From: Paul Cockshott (wpc@DCS.GLA.AC.UK)
Date: Tue Dec 05 2006 - 09:06:17 EST
I think that you may underestimate how high the price of petrol is in Europe. Unleaded petrol currently costs around £0.90 per litre, it is certainly not subsidized it already sells way above its value allowing both Monopoly profit to the oil companies, ground rent to the governments owning the land on which the wells are located, and then a high tax on top of that. I am all in favour of drastically reducing carbon emissions, but I think that rationing is preferable to taxes as the way to do it. I don't understand your objection to rationing in this case? -----Original Message----- From: OPE-L [mailto:OPE-L@SUS.CSUCHICO.EDU] On Behalf Of ehrbar Sent: 04 December 2006 23:04 To: OPE-L@SUS.CSUCHICO.EDU Subject: Re: [OPE-L] transition measures Paul, The main difference between us seems to be that I don't think we have time to first abolish capitalism and institute socialism, and then we can fix the environment. We have only about 10 years to start the economy on a radically new path. This has to be done under capitalism, but a capitalism which is much different than the free-market capitalism from today. Monbiot uses the war economy in the US during WWII as an example. We do have the strength to see to it that this capitalism will be penetrated by many more socialist elements than even the Swedish welfare state model. In the further course of events it will become clear that socialism is the only option forward. Preserving the environment means to take heed of thousands or millions of different constraints. You cannot do this with an economy which has a one-dimensional guideline (money) but it needs exactly the kind of computerized planning you are talking about. I am not worried that we can ever have a genuine capitalism that is environmentally sound. But for the extraordinary investments necessary in the next few decades capitalism will do just fine. That's why I don't want to raise the minimum wage to a level at which profits are impossible. The switch to a carbon-less economy will create so much demand that capitalism will boom (just as the capitalist sector in Venezuela is booming right now). We need those capitalists. Enough of them will fall by the wayside to create a great laboratory and basis for socialism. About fuel taxes: The absurdity of the present system is that it not only fails to encourage and subsidize environmentally sound practices, but it even spends a huge amount of money subsidizing the environmentally most unsound practices. This has to stop. There is no way around it. It is simply a no-brainer that gasoline is far too cheap and its price must be raised, that car owners should pay for the maintenance of the roads, etc. I know this is extremely unpopular, but the discussion must be started somewhere how this can be done. You have a very good argument in "Towards a New Socialism" that in the presence of a just income distribution, the subsidies for bread and rent known from the socialist countries don't make sense. The same can be said about the subsidies for gasoline. If you want the price system to contain any useful information, you have to rectify the price of carbon fuel. We have to make the income distribution more just, and at the same time move gasoline prices to a real cost basis. This will encourage clean factories built right next to the homes, so that people can walk to work, etc. Perhaps a car sharing system with electric cars for the inevitable occasional car trip. But we have to set a clear signal that the days of the private gasoline-driven car are numbered. Hans.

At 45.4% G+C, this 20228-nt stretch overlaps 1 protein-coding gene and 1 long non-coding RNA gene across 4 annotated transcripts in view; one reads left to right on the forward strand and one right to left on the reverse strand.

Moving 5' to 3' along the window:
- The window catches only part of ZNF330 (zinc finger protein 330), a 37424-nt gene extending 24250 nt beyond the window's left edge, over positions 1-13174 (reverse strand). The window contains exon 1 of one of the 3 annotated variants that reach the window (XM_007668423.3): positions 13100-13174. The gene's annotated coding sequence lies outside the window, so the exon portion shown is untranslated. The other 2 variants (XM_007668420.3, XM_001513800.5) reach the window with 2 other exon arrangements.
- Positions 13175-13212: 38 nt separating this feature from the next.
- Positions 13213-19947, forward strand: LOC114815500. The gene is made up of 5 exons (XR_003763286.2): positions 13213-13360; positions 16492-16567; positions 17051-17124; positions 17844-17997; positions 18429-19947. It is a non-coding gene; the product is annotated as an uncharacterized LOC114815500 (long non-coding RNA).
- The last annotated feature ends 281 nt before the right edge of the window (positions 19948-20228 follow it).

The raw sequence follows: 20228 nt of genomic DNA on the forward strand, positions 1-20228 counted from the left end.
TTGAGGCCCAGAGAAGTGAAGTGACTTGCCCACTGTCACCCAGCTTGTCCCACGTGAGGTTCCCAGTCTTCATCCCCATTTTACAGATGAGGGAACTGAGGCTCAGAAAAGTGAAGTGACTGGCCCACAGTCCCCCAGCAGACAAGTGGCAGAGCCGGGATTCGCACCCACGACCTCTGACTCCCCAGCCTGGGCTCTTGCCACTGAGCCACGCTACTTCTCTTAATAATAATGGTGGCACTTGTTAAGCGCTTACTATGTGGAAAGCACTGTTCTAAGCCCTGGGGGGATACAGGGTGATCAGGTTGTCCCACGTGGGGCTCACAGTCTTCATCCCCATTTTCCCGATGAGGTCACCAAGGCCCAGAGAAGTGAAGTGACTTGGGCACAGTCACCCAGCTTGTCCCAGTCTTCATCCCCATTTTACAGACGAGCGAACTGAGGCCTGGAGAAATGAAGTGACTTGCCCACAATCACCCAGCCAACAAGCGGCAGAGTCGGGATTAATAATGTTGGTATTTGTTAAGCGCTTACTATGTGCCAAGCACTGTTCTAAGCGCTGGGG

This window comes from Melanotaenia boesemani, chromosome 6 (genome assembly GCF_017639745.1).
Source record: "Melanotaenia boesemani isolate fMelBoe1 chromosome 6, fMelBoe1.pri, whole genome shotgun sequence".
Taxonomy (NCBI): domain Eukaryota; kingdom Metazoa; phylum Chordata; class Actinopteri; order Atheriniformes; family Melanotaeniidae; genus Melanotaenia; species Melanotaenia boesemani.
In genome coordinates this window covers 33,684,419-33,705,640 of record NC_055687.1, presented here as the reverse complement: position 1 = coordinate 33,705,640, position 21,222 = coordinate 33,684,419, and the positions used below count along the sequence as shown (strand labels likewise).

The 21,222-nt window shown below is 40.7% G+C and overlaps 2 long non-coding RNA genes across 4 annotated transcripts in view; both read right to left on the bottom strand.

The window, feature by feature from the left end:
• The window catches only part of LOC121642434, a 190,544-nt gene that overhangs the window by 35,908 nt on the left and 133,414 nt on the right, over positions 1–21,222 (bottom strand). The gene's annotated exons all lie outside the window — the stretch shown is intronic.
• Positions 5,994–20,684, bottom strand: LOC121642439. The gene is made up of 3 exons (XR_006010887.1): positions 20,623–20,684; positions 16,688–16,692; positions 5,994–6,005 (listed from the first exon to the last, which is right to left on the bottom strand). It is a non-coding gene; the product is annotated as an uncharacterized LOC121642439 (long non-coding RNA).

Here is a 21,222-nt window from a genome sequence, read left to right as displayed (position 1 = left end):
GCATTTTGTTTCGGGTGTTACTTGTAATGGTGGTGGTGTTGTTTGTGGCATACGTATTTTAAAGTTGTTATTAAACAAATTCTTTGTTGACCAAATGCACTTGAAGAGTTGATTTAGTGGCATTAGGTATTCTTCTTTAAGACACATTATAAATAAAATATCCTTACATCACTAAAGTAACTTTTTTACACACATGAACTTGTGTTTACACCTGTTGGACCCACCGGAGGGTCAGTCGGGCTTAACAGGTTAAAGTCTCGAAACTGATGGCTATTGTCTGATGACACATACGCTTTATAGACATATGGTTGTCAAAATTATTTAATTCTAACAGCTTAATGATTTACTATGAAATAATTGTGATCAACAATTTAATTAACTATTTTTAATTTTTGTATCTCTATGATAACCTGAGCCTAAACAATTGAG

This archive was generated by hypermail 2.1.5 : Sun Dec 31 2006 - 00:00:04 EST